Substance abuse disorders, alcoholism, and addiction don’t discriminate. Although certain factors, such as having a close family member with a history of addiction, can increase your risk of developing a substance abuse disorder, anyone can develop an addiction. Drugs and alcohol are neurotransmitter inhibitors that force your brain to release a powerful and overwhelming rush of pleasurable neurotransmitters whenever you use them. This process creates significant changes to your pleasure and reward center and brain chemistry. These effects are especially pronounced in adolescents, as the human brain continues to mature until the individual is in their late 20s. Addiction can also strain personal and familial relationships, which is why family support plays a central role in recovery.
Teens and Addiction
About 10% of Americans will develop a substance abuse disorder in their lifetime, and teens are no exception. While addiction rates are lower among adolescents and teens when compared to adults, experimental and recreational drug use during adolescence increases your risk of eventually developing an addiction. Drug use is dangerous because all substances carry the potential of causing physical and psychological dependence. Teenagers are still maturing, meaning that they’re more prone to making risky or dangerous decisions than adults. Peer pressure and puberty can also serve as a gateway to recreational drug use. When you use drugs or alcohol, your brain associates the substance with pleasure because the substance forces your brain to release neurotransmitters. For teenagers, this positive reinforcement can make it extremely difficult to control their substance use. While many symptoms of addiction may be hard to identify, drastic changes in behavior and personality are a tell-tale sign of drug and alcohol use. Some other common signs of drug use in teenagers include:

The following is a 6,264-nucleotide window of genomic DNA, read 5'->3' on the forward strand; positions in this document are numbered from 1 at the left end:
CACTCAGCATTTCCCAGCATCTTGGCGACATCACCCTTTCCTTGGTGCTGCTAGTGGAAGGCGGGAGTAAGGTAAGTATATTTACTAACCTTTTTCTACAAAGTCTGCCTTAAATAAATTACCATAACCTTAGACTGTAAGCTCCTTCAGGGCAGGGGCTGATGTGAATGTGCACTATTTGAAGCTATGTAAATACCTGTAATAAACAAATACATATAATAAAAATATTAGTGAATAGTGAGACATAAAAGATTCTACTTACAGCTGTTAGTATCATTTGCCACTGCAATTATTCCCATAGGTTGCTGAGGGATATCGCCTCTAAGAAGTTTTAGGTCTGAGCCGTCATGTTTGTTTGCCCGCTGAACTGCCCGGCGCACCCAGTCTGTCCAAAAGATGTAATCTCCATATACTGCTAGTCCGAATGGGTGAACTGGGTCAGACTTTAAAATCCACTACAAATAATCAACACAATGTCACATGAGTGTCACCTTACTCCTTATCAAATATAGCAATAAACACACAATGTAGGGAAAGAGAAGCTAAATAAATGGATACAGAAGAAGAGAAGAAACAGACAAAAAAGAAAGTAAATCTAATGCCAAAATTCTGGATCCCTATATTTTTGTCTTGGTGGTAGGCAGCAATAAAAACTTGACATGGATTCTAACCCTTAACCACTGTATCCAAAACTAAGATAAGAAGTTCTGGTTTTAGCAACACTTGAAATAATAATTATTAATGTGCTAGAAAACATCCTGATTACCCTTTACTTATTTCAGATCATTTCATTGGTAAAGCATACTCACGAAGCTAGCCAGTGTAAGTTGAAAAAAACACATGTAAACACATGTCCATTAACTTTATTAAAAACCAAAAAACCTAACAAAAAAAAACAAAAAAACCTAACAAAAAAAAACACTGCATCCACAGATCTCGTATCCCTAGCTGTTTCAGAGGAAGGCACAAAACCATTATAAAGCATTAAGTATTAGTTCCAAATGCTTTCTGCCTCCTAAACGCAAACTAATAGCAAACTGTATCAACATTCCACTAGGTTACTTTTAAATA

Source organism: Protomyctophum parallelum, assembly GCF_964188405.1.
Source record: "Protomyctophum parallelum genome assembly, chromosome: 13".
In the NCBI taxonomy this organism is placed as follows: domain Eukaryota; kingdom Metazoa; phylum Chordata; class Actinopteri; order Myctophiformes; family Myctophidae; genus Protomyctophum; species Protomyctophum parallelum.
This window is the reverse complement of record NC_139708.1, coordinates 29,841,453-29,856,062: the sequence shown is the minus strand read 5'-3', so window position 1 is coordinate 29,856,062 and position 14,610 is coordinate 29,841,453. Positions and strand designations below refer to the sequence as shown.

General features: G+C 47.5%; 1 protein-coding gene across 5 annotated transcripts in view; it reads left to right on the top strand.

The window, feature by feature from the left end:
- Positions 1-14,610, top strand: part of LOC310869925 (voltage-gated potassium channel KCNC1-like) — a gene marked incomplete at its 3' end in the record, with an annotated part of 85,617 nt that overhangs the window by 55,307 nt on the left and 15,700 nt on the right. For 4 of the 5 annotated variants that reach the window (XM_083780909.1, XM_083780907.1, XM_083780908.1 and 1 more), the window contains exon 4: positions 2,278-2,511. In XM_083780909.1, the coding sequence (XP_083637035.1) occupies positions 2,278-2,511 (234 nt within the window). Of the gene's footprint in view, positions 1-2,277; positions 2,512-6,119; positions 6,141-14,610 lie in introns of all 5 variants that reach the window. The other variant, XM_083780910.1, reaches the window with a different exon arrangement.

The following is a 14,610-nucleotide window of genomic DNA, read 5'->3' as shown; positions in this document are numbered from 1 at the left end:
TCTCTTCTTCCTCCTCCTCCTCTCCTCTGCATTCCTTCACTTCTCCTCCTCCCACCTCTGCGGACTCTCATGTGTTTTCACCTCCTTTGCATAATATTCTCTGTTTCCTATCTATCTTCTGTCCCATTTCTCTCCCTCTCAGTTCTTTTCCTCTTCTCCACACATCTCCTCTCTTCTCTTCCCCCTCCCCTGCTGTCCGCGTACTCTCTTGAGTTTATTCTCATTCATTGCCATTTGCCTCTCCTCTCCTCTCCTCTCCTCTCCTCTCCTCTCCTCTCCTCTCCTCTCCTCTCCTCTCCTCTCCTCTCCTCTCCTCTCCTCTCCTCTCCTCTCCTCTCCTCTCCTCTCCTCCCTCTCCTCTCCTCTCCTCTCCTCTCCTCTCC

- Losing interest in hobbies
- Poor grades
- Changes in appearance, such as bloodshot eyes or weight loss
- Isolating from friends and family members
- Socializing with friends who use drugs and alcohol
Family Support During Treatment
Addiction impacts the entire family. Thus, family support during substance abuse treatment is especially important. Family support ensures all members of the family have a safe and supportive environment to express thoughts and feelings. Another major benefit of family support programs during recovery is that they help establish healthy boundaries. Addiction can create significant damage to your family, especially because family members can disagree about how to address a loved one’s substance abuse problem. Family support is also an essential way to help your loved one successfully recover. Many treatment programs have family days and offer family counseling, which can be a great way to support healing within the family. Counseling can also include education about addiction and recovery, which can help the entire family understand how to heal from addiction. During recovery, your teen needs to have a strong support network. Understanding how to help your teen when they encounter triggers and cravings can improve your relationship and ensure that the entire family is on the same page during treatment and recovery. Family counseling can also improve problem-solving and communication. Learning how to share your expectations with loved ones and how to handle conflict is a great way to strengthen your family and improve your overall wellbeing.
Finding Help Today
When you or your loved one is battling an addiction, it can feel frustrating, stressful and heartbreaking. Addiction is a powerful family disease that can destroy relationships, trust, and happiness. During addiction, families can argue about how to create healthy boundaries, which can make your home life unbearable. When you or a loved one is recovering from a substance abuse disorder, family support is essential. To find out more about our family support addiction programs, or to explore your treatment options, contact Destinations for Teens today at 877.466.0620. Sources: National Institutes of Health, 10 percent of US adults have drug use disorder at some point in their lives, November 2015, https://www.nih.gov/news-events/news-releases/10-percent-us-adults-have-drug-use-disorder-some-point-their-lives